By Craig Martin
With the recent opening of intercity bus routes in Germany, the options for getting around the country have just increased considerably, adding to a network that already includes good plane connections, an excellent road system and a growing car-sharing culture. But in my opinion, train travel is still the best choice for travelling in Germany.
Prices can be steep, especially for intercity travel, but a well-chosen rail pass can save both time and money if you use it well. Our five-day German Rail Pass gave us five travel days within one month, which allowed us to spend a reasonable time in six German cities and stop into various towns along the way.
Our trip started in Munich’s train station — the Hauptbahnhof — as we arrived from Italy. Munich’s got a beautiful central old town: you can make the most of food shopping in the Viktualienmarkt Markt then picnic in the market’s very own beer garden. Car lovers shouldn’t miss BMW World, and if that doesn’t tickle your fancy, the Olympic Village next door has fascinating architecture, a great view from the TV tower, and an aquarium, as well as a variety of outdoor entertainment options.
The onward journey
Mistakes happen to everyone, and we were no exception – we’d changed our plans and our German Rail ticket wasn’t valid for another couple of days. All was well, though, because we only wanted to travel a short distance and a discount ticket for the Bavaria region was available. This ticket only allows travel on slower regional trains, which are clean and pleasant but stop at a lot more stations than the faster InterCity or InterCityExpress trains that we used for the rest of our trip. Somehow, we managed to miss a vital connection by about 20 seconds and had to spend more time than we’d planned in Munich’s main station but the journey was pleasant and green and we arrived in Nuremberg in the late afternoon only slightly damp after two stops – at Dachau Concentration Camp and in Regensburg.
Once home to the Nazi Rally Grounds (and the post-WWII Nuremberg trials), the old town of Nuremberg was almost completely leveled in Allied bombing raids. Now spectacularly rebuilt, Nuremberg has more pedestrianized shopping than anywhere else in Germany. If that’s not for you, go underground beneath the home of Albrecht Dürer (the German painter, engraver, printmaker, mathematician, and theorist) and the Imperial Palace to see where brewers kept their wares before electric refrigeration — and pop up next to a working microbrewery.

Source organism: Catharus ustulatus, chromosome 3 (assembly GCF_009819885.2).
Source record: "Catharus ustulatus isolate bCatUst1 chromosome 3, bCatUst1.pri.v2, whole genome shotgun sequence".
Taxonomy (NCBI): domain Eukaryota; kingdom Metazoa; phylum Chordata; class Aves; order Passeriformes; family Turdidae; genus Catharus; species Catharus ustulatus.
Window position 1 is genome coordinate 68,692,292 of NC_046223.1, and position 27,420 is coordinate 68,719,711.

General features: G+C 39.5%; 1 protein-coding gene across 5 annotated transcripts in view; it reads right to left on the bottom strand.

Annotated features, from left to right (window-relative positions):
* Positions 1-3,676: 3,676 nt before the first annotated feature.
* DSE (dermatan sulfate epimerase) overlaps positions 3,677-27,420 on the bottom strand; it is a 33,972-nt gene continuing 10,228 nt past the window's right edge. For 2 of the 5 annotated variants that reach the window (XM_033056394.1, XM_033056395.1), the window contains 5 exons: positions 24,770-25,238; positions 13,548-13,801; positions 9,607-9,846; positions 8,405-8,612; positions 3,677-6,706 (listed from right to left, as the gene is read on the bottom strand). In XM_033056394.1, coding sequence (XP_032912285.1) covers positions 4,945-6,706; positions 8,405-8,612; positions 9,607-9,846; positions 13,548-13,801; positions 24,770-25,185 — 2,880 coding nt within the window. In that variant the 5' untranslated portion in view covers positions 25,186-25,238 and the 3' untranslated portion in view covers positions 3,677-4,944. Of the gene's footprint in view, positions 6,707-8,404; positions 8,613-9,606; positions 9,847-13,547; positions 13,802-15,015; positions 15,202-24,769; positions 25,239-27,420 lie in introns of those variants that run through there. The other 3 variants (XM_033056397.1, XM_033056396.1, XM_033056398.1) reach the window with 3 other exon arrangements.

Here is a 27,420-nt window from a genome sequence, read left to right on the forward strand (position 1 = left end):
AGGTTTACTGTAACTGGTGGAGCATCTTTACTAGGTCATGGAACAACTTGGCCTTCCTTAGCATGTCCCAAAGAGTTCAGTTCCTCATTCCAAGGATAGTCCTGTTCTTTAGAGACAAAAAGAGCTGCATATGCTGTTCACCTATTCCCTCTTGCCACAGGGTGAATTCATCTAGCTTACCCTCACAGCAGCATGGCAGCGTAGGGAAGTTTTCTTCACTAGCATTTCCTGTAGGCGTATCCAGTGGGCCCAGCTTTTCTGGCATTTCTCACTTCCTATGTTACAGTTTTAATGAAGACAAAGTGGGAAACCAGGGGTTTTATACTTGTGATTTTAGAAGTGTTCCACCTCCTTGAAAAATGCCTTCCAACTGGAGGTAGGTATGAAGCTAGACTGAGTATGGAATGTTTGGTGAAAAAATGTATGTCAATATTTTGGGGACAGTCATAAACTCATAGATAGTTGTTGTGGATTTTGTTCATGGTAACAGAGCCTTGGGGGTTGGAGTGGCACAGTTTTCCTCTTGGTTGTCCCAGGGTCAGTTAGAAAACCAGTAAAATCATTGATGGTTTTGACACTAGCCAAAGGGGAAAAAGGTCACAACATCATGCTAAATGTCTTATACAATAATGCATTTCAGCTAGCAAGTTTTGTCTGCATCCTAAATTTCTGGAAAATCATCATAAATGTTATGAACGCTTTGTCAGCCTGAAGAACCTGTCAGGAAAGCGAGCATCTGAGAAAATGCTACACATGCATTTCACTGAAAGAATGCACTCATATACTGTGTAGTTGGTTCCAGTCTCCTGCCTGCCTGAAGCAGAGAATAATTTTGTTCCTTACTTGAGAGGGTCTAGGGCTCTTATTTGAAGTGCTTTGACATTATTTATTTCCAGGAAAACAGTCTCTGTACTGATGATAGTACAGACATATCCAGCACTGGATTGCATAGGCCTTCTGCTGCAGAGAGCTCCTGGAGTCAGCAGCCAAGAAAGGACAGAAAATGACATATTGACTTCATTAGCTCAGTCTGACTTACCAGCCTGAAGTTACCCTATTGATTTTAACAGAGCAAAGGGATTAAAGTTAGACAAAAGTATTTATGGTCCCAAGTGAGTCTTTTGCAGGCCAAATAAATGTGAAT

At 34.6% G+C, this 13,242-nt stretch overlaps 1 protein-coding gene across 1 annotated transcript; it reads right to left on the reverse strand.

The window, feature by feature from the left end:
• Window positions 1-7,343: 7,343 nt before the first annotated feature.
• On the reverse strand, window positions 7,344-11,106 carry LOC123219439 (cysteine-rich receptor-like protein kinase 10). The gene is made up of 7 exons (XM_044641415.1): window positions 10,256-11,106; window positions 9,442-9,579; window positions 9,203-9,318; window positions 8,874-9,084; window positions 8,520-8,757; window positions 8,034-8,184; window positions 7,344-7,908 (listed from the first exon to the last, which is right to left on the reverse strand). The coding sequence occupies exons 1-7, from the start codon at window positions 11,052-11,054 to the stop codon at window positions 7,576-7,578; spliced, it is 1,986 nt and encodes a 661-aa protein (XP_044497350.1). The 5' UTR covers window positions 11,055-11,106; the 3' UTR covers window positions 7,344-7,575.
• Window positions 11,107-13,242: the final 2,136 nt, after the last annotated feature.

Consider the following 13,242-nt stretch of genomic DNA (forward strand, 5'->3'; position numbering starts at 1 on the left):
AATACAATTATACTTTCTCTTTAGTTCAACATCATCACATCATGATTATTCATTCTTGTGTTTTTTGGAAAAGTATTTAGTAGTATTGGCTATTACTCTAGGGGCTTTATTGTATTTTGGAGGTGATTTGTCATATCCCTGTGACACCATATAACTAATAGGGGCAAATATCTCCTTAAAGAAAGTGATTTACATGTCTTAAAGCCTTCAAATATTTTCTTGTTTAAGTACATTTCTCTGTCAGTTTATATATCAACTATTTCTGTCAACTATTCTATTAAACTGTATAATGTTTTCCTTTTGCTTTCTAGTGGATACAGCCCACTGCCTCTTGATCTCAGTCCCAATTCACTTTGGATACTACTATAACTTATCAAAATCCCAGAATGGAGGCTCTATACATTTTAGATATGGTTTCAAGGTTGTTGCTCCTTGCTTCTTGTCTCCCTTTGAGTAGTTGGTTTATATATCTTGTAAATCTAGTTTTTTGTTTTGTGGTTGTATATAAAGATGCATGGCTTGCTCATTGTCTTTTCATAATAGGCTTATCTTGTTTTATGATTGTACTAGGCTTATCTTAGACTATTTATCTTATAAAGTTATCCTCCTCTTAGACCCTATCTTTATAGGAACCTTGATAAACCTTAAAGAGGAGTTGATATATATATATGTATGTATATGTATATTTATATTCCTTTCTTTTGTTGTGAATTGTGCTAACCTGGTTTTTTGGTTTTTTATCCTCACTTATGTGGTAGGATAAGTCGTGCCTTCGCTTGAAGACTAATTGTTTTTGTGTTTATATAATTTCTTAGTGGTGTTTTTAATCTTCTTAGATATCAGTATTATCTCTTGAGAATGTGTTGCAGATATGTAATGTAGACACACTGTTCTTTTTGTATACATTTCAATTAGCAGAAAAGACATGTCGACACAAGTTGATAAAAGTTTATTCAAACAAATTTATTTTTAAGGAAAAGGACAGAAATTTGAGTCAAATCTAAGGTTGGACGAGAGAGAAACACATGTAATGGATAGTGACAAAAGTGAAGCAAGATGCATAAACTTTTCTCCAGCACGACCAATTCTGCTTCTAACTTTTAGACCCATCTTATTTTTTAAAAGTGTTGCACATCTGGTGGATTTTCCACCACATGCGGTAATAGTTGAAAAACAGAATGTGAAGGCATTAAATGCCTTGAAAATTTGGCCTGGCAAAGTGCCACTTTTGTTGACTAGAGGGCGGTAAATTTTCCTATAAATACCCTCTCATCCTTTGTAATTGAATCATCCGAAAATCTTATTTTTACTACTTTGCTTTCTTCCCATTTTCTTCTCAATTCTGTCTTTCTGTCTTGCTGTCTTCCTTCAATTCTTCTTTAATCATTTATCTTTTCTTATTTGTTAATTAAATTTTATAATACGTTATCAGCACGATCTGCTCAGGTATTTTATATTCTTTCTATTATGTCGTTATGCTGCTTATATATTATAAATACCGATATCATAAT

The onward journey
The queue at the help desk in Nuremberg train station was about thirty people long, but we soon realised that it didn’t matter – our first-class German Rail Passes allowed us to use the desk reserved for first-class passengers. The friendly clerk validated the passes and we boarded our first official train of the trip – an InterCity to Koblenz. We’d been told that we had to take this particular route as it passed the famous Lorelei Rock, and the view of the flooded Rhine made for an interesting journey. First class wasn’t full and we had our own comfortable six-seat compartment for the three-hour journey. I always appreciate the fact that these compartments have tables or trays to work on, as well as power points for charging electronics.
Our plan had been to catch a boat up the river to Bonn, as some river services are included in the pass, but the flooding that had made the views so interesting meant that the boat connection was cancelled. Instead, we relaxed in a park for a few hours then caught another InterCity train to Bonn.
Cologne and Bonn
It’s hard to imagine that sleepy little Bonn was West Germany’s capital from the end of WWII to the reunification of Germany in 1990. There’s great beer, a pleasant old town and a riverside café area, but the Haus der Geschichte wins the prize of my favorite modern German history museum around. Bustling Cologne on the other hand, balances its Gothic Cathedral with its edgy Belgisches Viertel, making for a good mix of history and entertainment.